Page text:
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Technical “How-To’s”

Kubernetes Logging Simplified – Pt 2: Kubernetes Events

Joe Howell
Joe Howell


In my first post in the Kubernetes Logging Simplified blog series, I touched on some of the ‘need to know’ concepts and architectures to effectively manage your application logs in Kubernetes – providing steps on how to implement a Cluster-level logging solution to debug and analyze your application workloads.

In my second post, I will touch on another signal to keep an eye on Kubernetes events. Kubernetes events are essential objects that can provide visibility into your cluster resources and help correlate with your application and system logs.

What is a Kubernetes Event?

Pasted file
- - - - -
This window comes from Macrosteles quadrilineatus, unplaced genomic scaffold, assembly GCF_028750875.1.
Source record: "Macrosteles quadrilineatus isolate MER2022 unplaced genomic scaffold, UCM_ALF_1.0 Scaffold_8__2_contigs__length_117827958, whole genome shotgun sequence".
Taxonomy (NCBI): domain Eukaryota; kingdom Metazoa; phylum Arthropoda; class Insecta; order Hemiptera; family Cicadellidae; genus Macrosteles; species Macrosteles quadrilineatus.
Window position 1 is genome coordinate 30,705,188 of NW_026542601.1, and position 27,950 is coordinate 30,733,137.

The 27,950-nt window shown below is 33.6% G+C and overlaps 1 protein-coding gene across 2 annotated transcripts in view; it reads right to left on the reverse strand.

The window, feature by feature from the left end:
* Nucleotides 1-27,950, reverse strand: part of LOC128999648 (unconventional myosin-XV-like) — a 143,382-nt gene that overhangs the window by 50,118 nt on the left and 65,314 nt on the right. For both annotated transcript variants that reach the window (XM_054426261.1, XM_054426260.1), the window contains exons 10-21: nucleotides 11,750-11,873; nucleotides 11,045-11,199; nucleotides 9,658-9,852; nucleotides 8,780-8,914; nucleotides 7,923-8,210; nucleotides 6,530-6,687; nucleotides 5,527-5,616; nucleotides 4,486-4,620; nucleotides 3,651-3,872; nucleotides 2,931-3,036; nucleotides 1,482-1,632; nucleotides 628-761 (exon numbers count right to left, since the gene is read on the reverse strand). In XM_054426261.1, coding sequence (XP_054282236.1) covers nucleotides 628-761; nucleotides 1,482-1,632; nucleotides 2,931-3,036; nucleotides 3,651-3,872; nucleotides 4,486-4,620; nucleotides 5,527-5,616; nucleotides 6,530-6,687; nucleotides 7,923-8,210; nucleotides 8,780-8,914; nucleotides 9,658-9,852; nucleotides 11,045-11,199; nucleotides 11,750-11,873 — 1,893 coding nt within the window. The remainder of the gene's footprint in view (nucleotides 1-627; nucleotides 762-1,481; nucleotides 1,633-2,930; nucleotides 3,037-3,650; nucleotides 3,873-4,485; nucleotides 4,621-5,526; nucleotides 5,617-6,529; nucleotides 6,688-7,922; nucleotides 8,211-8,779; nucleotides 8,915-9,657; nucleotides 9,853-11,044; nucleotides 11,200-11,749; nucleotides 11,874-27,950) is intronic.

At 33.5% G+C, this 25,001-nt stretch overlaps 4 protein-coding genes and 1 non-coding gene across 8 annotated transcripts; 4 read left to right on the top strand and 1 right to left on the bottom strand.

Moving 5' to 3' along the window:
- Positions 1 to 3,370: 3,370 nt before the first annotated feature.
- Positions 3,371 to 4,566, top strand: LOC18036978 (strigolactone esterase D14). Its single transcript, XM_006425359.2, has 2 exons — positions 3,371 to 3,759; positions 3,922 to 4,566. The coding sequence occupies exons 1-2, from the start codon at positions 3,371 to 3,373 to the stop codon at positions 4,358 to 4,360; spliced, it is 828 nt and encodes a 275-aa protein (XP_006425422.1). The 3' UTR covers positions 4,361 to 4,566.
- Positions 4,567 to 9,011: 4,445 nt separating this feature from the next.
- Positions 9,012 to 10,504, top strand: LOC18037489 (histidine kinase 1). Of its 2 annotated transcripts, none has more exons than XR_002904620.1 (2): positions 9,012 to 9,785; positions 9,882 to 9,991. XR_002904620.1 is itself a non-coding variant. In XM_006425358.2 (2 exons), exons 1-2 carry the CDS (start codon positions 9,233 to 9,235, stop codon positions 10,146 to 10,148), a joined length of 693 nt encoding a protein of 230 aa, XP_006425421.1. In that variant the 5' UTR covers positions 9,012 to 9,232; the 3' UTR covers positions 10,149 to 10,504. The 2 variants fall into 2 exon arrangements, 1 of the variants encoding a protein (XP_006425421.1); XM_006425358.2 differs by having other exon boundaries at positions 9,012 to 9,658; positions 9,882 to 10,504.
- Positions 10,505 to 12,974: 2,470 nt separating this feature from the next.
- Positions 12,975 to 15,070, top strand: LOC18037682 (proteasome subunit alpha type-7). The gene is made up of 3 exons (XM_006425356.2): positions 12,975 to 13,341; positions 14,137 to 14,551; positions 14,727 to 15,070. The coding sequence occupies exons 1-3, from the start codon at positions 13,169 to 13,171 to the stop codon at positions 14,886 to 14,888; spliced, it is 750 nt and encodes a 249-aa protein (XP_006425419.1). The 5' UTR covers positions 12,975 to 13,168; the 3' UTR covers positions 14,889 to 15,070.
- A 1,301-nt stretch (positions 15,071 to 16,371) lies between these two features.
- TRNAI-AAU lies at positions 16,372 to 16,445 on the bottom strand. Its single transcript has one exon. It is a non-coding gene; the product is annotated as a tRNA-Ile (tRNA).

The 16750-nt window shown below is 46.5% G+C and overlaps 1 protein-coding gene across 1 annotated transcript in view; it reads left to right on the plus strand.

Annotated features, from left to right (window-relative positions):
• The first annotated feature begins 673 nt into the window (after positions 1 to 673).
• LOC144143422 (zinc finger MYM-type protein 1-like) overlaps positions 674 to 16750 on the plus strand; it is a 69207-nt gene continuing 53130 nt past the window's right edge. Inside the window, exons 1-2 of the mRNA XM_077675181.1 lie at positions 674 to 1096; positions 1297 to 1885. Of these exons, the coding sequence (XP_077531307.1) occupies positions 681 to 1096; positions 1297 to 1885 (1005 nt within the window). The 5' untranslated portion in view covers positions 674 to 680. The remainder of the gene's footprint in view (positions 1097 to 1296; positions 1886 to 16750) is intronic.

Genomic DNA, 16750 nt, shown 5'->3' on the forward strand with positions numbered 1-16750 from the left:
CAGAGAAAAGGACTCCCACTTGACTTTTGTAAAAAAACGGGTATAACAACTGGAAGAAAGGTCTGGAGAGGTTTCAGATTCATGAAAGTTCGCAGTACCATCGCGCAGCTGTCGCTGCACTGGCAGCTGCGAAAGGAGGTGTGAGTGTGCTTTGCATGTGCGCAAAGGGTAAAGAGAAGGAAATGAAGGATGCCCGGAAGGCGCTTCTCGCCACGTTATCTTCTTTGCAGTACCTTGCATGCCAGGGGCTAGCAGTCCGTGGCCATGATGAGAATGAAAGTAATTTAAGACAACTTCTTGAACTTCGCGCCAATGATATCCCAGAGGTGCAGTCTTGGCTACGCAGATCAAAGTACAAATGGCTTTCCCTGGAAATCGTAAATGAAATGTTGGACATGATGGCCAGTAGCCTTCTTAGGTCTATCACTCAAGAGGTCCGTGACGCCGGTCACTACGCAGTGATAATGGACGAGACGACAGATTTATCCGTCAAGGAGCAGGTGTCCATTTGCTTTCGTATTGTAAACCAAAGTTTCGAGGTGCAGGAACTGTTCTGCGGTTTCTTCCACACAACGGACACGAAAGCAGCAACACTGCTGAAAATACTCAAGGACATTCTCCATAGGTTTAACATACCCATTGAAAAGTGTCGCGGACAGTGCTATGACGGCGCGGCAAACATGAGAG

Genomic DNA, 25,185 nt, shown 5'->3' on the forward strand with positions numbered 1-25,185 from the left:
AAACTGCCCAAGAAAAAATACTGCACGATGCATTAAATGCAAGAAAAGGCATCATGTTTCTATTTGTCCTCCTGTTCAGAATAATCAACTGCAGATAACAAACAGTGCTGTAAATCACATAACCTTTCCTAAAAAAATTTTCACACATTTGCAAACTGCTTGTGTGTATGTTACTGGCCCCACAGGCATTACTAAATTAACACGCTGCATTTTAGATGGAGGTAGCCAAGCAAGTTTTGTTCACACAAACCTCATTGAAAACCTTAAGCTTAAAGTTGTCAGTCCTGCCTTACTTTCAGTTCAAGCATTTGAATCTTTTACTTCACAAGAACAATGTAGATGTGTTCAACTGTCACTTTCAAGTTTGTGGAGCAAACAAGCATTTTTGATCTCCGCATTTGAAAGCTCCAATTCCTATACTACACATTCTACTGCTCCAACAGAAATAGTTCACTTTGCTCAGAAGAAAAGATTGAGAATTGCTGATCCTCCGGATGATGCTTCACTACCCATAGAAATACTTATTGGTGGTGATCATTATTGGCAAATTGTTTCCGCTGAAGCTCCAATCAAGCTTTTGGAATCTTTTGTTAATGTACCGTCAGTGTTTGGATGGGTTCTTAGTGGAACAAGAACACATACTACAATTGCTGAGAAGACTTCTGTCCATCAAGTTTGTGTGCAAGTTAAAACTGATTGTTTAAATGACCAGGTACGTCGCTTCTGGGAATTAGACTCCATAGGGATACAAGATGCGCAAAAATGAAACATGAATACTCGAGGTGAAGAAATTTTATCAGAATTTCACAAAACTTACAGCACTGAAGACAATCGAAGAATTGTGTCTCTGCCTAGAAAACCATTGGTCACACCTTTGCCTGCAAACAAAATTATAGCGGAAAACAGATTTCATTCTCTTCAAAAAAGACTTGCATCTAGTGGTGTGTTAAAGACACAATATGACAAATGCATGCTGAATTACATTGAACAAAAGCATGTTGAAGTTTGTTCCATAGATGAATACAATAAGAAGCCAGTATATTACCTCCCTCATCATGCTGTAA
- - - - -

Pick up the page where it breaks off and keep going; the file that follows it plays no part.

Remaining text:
Kubernetes events are JSON objects made accessible via the Kubernetes API that signify a state change of a Kubernetes resource. These changes are reported to the API using their related component. For example, suppose a pod is evicted or created. In that case, a container fails to start, or a node restarts – all these state changes would generate a Kubernetes Event, made accessible via API via kubectl commands.

Unlike container logs, Kubernetes events don’t ultimately get logged to a file somewhere; Kubernetes lacks a built-in mechanism to ship these events to an external backend. As a result, attempting to utilize a typical node-level log agent architecture to grab these events may not work. These events can be captured with a custom application, several OSS tools, or an observIQ Event Collector, which I’ll walkthrough below.

What information does a Kubernetes Event Contain?

In addition to helpful environment metadata, a Kubernetes Event contains the following key bits of information.